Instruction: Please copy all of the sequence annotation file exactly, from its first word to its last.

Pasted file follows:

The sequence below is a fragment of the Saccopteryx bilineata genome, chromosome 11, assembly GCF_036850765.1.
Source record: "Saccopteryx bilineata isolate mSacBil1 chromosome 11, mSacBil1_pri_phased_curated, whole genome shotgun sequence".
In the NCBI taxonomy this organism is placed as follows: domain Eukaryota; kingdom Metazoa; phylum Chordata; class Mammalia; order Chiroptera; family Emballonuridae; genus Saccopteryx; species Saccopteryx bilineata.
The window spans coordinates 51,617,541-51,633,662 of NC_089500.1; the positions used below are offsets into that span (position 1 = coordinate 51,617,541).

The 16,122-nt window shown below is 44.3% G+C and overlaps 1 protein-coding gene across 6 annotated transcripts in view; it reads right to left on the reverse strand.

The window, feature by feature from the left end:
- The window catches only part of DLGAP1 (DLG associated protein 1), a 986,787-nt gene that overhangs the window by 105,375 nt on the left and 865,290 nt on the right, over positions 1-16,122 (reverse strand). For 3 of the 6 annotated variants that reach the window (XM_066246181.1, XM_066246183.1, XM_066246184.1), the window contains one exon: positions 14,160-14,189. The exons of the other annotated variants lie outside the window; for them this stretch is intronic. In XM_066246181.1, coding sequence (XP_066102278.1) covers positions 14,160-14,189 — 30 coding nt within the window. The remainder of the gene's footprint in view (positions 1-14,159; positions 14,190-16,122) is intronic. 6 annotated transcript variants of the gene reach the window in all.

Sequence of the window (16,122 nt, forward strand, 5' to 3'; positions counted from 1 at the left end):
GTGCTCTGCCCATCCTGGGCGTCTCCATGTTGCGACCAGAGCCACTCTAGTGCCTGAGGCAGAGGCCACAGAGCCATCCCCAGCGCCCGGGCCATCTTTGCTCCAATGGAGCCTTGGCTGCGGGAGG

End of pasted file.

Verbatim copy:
The sequence below is a fragment of the Saccopteryx bilineata genome, chromosome 11, assembly GCF_036850765.1.
Source record: "Saccopteryx bilineata isolate mSacBil1 chromosome 11, mSacBil1_pri_phased_curated, whole genome shotgun sequence".
In the NCBI taxonomy this organism is placed as follows: domain Eukaryota; kingdom Metazoa; phylum Chordata; class Mammalia; order Chiroptera; family Emballonuridae; genus Saccopteryx; species Saccopteryx bilineata.
The window spans coordinates 51,617,541-51,633,662 of NC_089500.1; the positions used below are offsets into that span (position 1 = coordinate 51,617,541).

The 16,122-nt window shown below is 44.3% G+C and overlaps 1 protein-coding gene across 6 annotated transcripts in view; it reads right to left on the reverse strand.

The window, feature by feature from the left end:
- The window catches only part of DLGAP1 (DLG associated protein 1), a 986,787-nt gene that overhangs the window by 105,375 nt on the left and 865,290 nt on the right, over positions 1-16,122 (reverse strand). For 3 of the 6 annotated variants that reach the window (XM_066246181.1, XM_066246183.1, XM_066246184.1), the window contains one exon: positions 14,160-14,189. The exons of the other annotated variants lie outside the window; for them this stretch is intronic. In XM_066246181.1, coding sequence (XP_066102278.1) covers positions 14,160-14,189 — 30 coding nt within the window. The remainder of the gene's footprint in view (positions 1-14,159; positions 14,190-16,122) is intronic. 6 annotated transcript variants of the gene reach the window in all.

Sequence of the window (16,122 nt, forward strand, 5' to 3'; positions counted from 1 at the left end):
GTGCTCTGCCCATCCTGGGCGTCTCCATGTTGCGACCAGAGCCACTCTAGTGCCTGAGGCAGAGGCCACAGAGCCATCCCCAGCGCCCGGGCCATCTTTGCTCCAATGGAGCCTTGGCTGCGGGAGG